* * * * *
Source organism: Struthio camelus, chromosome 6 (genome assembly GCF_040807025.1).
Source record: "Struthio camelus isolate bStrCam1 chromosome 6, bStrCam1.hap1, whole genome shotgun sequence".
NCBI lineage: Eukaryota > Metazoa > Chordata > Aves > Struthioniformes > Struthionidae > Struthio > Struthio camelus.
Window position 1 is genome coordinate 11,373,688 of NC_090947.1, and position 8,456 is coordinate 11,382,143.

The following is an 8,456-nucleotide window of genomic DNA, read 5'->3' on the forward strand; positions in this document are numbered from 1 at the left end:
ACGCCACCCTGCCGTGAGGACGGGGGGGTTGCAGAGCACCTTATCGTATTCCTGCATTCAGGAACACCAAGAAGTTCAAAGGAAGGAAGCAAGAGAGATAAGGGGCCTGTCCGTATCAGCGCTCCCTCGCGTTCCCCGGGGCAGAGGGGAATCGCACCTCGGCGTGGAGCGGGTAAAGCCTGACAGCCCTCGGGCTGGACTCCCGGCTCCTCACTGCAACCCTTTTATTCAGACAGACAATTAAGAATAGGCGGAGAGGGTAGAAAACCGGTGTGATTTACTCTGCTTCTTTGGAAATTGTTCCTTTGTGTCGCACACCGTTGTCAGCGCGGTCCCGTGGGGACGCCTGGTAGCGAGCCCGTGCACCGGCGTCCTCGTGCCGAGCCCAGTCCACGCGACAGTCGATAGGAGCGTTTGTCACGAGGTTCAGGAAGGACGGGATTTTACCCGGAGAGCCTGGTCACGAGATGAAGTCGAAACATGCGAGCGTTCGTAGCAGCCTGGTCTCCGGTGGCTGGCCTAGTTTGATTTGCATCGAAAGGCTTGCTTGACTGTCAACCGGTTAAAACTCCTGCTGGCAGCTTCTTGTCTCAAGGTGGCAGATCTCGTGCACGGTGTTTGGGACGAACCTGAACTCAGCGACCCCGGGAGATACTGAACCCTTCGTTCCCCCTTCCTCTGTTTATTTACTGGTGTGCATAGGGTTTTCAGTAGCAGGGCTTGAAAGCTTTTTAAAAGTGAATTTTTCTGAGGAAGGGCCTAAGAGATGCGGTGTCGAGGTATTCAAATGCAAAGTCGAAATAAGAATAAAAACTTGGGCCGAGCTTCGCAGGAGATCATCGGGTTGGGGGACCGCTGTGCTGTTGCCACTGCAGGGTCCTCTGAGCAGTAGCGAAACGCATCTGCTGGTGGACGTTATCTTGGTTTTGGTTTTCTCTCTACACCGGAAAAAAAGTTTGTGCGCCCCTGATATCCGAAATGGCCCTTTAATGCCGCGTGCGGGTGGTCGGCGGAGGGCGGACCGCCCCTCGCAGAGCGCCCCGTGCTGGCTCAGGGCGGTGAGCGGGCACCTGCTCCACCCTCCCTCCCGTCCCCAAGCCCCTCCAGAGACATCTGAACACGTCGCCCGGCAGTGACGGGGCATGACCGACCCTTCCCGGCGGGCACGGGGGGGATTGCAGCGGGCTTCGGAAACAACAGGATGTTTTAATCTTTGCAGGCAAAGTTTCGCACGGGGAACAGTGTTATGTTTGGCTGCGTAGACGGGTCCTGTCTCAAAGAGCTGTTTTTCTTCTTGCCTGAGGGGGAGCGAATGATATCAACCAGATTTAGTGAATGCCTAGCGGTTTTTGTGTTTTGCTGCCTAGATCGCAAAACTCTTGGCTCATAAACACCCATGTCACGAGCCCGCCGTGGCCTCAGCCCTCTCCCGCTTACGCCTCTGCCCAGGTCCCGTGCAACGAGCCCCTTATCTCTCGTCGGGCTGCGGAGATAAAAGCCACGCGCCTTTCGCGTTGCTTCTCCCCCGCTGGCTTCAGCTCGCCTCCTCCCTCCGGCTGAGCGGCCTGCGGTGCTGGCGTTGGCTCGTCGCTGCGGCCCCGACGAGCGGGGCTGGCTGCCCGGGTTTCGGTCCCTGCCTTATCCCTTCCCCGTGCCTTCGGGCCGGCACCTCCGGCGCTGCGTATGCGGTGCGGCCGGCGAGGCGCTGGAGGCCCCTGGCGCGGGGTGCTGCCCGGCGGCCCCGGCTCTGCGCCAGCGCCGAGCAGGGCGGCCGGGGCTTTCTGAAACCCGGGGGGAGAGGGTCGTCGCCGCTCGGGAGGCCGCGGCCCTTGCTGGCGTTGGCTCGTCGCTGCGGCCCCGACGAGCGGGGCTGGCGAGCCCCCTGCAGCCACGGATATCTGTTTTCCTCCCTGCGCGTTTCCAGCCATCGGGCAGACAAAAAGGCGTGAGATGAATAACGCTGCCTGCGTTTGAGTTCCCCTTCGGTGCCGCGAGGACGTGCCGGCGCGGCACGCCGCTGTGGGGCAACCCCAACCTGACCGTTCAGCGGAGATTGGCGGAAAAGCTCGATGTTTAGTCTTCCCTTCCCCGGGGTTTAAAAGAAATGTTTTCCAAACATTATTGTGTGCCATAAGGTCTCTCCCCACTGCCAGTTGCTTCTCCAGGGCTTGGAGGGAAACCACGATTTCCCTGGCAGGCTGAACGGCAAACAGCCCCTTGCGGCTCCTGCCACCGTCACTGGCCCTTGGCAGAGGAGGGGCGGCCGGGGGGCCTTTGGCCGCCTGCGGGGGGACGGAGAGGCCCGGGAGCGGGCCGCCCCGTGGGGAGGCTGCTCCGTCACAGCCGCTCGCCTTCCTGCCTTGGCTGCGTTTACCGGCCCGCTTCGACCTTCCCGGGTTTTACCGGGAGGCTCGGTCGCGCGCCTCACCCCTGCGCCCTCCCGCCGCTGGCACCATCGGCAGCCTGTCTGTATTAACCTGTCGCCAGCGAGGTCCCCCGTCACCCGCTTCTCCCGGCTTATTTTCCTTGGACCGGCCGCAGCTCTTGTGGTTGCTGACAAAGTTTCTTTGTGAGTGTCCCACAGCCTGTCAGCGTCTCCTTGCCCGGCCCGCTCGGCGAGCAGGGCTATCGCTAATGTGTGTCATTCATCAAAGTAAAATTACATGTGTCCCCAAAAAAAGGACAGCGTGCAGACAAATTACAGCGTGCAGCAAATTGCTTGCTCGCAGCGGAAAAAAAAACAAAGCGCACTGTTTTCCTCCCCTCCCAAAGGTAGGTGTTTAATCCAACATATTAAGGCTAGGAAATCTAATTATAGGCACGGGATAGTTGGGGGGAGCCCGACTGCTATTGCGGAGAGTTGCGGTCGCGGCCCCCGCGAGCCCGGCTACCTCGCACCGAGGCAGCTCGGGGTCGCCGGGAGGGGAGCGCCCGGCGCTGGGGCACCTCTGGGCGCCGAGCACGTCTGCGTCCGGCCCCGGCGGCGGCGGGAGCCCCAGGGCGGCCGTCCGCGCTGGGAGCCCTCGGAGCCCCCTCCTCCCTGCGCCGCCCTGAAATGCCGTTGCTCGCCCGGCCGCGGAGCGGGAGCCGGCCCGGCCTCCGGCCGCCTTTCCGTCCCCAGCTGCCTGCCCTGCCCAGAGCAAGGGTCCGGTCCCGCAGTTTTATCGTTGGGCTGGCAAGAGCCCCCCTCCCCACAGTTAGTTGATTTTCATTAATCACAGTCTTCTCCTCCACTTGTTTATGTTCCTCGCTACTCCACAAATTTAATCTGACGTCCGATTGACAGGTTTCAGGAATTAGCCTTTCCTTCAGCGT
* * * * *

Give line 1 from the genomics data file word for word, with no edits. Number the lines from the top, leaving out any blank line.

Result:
Source organism: Struthio camelus, chromosome 6 (genome assembly GCF_040807025.1).